Last Updated May 3, 2010 12:59 PM EDT
Massey is the largest coal producer in the Central Appalachian region, with operations in Kentucky, Virginia and West Virginia. In first-quarter 2010, steam coal (used as fuel in electric power utilities) and metallurgical coal shipments (primarily to steel producers) totaled 6.1 million tons and 2.4 million tons, respectively, at average prices of $58.88 and $84.30 per ton, according to the quarterly regulatory filing.
Management said that prior to the accident that it would mine between 37 million and 41 million tons this year. Its current guidance is at the low-end of that estimate. The loss of production from the Upper Big Branch (UBB) mine in West Virginia is expected to interrupt about 1.6 million tons of metallurgical coal during the last three quarters of 2010, or about 20 percent of aggregate metallurgical tonnage. The company doesn't believe it can replace all of the planned UBB production for 2010. President Baxter Phillips told analysts on the first-quarter 2010 earnings call that adding Saturday production at other metallurgical coal operations would offset about 1.3 million tons in UBB lost shipments. Massey didn't carry business interruption insurance for the UBB mine. Although the specific cost structure of this particular mine is unknown, given prior management guidance of an anticipated average sales price of $91 per ton from UBB and an average cash cost of $55 per ton, one could estimate that the lost contribution in EBITDA from the UBB mine for the last three quarters of 2010 is about $56 million.
With UBB down, replacement revenue will likely fall short of $91 per ton, too, as only about 30 percent of the mitigation tonnage is of the (high) similar quality as UBB, said Group Operations VP Mark Clemens on the earnings call. That said, better global business prospects -- and an upswing in demand -- has resulted in the company raising its mixed average sales price per ton from $67 - $70 up to $70.50 - $72 per ton.
Moving forward into 2011, Massey should be able to make up any lost UBB output from its recent acquisition of privately held Cumberland Resources. About 4.8 million tons of the coal producer's yearly output is metallurgical quality coal, and Massey believes it could produce some five-million tons a year of metallurgical quality coal with existing Cumberland assets (without any additional development capital).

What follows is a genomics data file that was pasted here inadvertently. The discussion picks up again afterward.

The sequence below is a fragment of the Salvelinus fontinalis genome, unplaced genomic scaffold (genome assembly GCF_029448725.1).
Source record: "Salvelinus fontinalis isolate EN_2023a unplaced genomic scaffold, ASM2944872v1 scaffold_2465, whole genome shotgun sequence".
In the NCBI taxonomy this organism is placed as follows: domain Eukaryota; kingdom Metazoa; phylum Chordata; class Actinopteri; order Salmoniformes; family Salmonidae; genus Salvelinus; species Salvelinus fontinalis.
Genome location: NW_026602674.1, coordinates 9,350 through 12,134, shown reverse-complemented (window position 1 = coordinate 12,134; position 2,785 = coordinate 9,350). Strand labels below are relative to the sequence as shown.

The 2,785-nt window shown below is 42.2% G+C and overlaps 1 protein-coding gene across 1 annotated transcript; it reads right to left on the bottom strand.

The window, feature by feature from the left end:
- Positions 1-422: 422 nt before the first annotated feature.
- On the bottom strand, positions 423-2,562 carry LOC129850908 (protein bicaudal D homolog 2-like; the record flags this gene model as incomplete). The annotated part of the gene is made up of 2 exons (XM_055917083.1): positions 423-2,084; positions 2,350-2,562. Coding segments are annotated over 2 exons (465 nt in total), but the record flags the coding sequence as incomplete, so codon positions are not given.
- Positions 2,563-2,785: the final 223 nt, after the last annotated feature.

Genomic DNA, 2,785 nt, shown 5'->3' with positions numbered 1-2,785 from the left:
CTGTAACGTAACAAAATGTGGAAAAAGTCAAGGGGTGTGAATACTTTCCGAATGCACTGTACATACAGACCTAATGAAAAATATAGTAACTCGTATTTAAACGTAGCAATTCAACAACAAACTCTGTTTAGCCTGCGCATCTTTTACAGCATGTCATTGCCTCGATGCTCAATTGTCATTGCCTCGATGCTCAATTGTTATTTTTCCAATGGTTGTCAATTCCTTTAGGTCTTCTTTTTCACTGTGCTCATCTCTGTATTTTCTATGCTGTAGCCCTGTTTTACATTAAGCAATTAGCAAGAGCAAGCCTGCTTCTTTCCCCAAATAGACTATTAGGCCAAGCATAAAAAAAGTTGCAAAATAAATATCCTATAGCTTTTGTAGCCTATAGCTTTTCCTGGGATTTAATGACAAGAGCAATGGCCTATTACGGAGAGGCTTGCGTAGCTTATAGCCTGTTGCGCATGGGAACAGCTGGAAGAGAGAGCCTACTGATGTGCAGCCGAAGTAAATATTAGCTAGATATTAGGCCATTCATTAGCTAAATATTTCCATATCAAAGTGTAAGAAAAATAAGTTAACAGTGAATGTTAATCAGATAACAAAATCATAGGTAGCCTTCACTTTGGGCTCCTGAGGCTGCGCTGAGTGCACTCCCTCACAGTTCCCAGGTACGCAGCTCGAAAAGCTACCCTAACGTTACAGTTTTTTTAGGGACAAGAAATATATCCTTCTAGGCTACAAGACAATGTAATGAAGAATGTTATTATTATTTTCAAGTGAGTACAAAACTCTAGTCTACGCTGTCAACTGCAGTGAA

Massey has the liquidity to outrun near-term production losses expected from UBB. Subsequent to the April closing of the Cumberland purchase, Massey had cash equivalents of about $580 million (plus $98.6 million available from its credit facility). Massey's total debt of $1.3 billion -- about 42.4 percent of total book capitalization -- is manageable, as the majority of scheduled maturities extend to 2013 and beyond.
Chairman and chief executive Don Blankenship and the board are walking the thin red line, consoling the families of the dead while simultaneously exuding confidence to employees and shareholders alike of the company's bright prospects come tomorrow.
Remarkably, in the worst-case scenario, Blankenship anticipates longer-term liability costs totaling no more than $150 million related to compensatory benefits paid to the families of the 29 fallen miners, costs associated with the rescue and recovery efforts, insurance deductibles, and federal/state fines. Then again, West Virginia is coal country: a review of judicial proceedings involving Massey in recent years, from alleged unfair labor practices to property damage (including environmental litigation), shows an overwhelming propensity of the courts -- all the way up to the West Virginia Supreme Court -- to rule in favor of the company.
The biggest risk to Massey is federal mining investigators or regulatory agencies finding outright negligence on the part of the company -- and consequently expanding closures to other company mines.
The anti-coal activists in the Obama administration are likely drooling at the prospect of using the UBB accident as justification for increasing safety regulations, from more costly ventilation systems to improved underground communications equipment -- all of which will drive up current tonnage costs and squeeze margins.
Nonetheless, in a landscape scarred from mountain top mining, polluted watersheds, and black lung disease, when the dust settles on this latest coal mine disaster, Massey will survive. West Virginia is coal country.